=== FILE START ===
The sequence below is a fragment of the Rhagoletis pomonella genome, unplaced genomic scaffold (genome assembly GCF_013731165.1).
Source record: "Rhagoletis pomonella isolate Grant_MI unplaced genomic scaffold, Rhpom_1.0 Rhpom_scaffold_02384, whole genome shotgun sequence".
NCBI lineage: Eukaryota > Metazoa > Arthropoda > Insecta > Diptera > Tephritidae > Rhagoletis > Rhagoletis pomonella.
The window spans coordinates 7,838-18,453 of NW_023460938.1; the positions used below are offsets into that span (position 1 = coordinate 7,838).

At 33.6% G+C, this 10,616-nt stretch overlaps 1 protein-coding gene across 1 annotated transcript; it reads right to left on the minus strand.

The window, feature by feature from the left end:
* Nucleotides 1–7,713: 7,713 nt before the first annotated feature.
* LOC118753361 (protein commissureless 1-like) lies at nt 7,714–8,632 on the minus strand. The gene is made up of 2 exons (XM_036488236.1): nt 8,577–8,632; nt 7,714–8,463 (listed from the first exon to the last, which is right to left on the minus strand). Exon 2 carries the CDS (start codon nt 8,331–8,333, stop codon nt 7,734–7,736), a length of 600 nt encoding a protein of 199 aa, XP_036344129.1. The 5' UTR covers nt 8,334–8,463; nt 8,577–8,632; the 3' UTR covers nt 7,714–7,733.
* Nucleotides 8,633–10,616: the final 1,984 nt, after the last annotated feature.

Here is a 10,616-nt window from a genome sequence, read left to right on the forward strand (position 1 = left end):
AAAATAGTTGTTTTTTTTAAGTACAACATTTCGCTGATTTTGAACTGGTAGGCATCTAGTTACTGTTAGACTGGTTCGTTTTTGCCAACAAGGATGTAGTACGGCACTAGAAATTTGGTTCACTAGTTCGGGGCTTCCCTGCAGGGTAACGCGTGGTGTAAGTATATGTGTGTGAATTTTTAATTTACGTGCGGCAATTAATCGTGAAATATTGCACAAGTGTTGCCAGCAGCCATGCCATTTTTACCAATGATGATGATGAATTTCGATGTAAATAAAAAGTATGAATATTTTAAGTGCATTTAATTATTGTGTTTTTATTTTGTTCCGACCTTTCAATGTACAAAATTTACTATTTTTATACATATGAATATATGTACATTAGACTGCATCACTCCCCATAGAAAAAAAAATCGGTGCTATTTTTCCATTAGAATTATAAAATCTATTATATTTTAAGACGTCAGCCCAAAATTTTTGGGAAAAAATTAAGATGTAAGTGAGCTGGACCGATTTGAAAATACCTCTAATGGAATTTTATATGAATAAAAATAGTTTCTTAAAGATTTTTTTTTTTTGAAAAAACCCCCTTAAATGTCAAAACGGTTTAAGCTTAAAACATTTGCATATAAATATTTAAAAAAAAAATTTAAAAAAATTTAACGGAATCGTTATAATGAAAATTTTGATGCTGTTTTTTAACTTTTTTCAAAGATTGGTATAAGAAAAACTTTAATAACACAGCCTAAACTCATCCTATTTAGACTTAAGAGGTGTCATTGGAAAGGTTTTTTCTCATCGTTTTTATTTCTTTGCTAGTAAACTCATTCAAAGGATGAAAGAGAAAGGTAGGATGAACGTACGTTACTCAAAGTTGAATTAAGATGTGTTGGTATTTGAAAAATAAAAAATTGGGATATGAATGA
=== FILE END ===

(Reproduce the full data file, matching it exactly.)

The sequence below is a fragment of the Rhagoletis pomonella genome, unplaced genomic scaffold (genome assembly GCF_013731165.1).
Source record: "Rhagoletis pomonella isolate Grant_MI unplaced genomic scaffold, Rhpom_1.0 Rhpom_scaffold_02384, whole genome shotgun sequence".
NCBI lineage: Eukaryota > Metazoa > Arthropoda > Insecta > Diptera > Tephritidae > Rhagoletis > Rhagoletis pomonella.
The window spans coordinates 7,838-18,453 of NW_023460938.1; the positions used below are offsets into that span (position 1 = coordinate 7,838).

At 33.6% G+C, this 10,616-nt stretch overlaps 1 protein-coding gene across 1 annotated transcript; it reads right to left on the minus strand.

The window, feature by feature from the left end:
* Nucleotides 1–7,713: 7,713 nt before the first annotated feature.
* LOC118753361 (protein commissureless 1-like) lies at nt 7,714–8,632 on the minus strand. The gene is made up of 2 exons (XM_036488236.1): nt 8,577–8,632; nt 7,714–8,463 (listed from the first exon to the last, which is right to left on the minus strand). Exon 2 carries the CDS (start codon nt 8,331–8,333, stop codon nt 7,734–7,736), a length of 600 nt encoding a protein of 199 aa, XP_036344129.1. The 5' UTR covers nt 8,334–8,463; nt 8,577–8,632; the 3' UTR covers nt 7,714–7,733.
* Nucleotides 8,633–10,616: the final 1,984 nt, after the last annotated feature.

Here is a 10,616-nt window from a genome sequence, read left to right on the forward strand (position 1 = left end):
AAAATAGTTGTTTTTTTTAAGTACAACATTTCGCTGATTTTGAACTGGTAGGCATCTAGTTACTGTTAGACTGGTTCGTTTTTGCCAACAAGGATGTAGTACGGCACTAGAAATTTGGTTCACTAGTTCGGGGCTTCCCTGCAGGGTAACGCGTGGTGTAAGTATATGTGTGTGAATTTTTAATTTACGTGCGGCAATTAATCGTGAAATATTGCACAAGTGTTGCCAGCAGCCATGCCATTTTTACCAATGATGATGATGAATTTCGATGTAAATAAAAAGTATGAATATTTTAAGTGCATTTAATTATTGTGTTTTTATTTTGTTCCGACCTTTCAATGTACAAAATTTACTATTTTTATACATATGAATATATGTACATTAGACTGCATCACTCCCCATAGAAAAAAAAATCGGTGCTATTTTTCCATTAGAATTATAAAATCTATTATATTTTAAGACGTCAGCCCAAAATTTTTGGGAAAAAATTAAGATGTAAGTGAGCTGGACCGATTTGAAAATACCTCTAATGGAATTTTATATGAATAAAAATAGTTTCTTAAAGATTTTTTTTTTTTGAAAAAACCCCCTTAAATGTCAAAACGGTTTAAGCTTAAAACATTTGCATATAAATATTTAAAAAAAAAATTTAAAAAAATTTAACGGAATCGTTATAATGAAAATTTTGATGCTGTTTTTTAACTTTTTTCAAAGATTGGTATAAGAAAAACTTTAATAACACAGCCTAAACTCATCCTATTTAGACTTAAGAGGTGTCATTGGAAAGGTTTTTTCTCATCGTTTTTATTTCTTTGCTAGTAAACTCATTCAAAGGATGAAAGAGAAAGGTAGGATGAACGTACGTTACTCAAAGTTGAATTAAGATGTGTTGGTATTTGAAAAATAAAAAATTGGGATATGAATGA